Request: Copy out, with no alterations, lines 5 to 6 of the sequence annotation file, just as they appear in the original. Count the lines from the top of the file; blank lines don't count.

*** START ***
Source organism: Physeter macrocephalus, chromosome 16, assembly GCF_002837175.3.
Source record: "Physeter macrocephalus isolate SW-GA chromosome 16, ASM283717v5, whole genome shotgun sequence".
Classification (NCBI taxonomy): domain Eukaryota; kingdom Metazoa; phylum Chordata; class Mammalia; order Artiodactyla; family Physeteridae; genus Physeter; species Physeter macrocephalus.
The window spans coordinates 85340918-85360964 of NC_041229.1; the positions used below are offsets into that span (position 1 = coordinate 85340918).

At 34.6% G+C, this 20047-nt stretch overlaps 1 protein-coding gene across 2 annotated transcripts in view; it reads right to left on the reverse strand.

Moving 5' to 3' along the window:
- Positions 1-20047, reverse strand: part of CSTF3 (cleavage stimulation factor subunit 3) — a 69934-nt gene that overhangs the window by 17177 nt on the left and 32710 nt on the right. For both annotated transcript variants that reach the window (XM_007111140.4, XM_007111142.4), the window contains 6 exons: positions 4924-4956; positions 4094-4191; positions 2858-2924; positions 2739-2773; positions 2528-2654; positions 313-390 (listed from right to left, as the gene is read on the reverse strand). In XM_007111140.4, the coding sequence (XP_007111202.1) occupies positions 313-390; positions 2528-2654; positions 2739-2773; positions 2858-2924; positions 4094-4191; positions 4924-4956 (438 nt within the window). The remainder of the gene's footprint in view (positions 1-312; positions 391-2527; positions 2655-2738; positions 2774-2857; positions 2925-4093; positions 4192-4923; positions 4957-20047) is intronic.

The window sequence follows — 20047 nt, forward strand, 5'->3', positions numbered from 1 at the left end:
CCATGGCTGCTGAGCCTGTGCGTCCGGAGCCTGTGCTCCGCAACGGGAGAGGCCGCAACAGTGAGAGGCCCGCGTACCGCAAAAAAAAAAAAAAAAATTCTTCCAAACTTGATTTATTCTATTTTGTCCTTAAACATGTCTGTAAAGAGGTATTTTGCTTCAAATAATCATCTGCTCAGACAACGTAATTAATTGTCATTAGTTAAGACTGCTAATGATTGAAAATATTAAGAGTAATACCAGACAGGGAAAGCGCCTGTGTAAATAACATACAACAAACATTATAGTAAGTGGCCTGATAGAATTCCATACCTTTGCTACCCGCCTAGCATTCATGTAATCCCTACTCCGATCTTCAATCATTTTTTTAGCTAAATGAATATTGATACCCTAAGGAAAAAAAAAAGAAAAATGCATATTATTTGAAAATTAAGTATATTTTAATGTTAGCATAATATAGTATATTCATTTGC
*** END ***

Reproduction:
At 34.6% G+C, this 20047-nt stretch overlaps 1 protein-coding gene across 2 annotated transcripts in view; it reads right to left on the reverse strand.

Moving 5' to 3' along the window: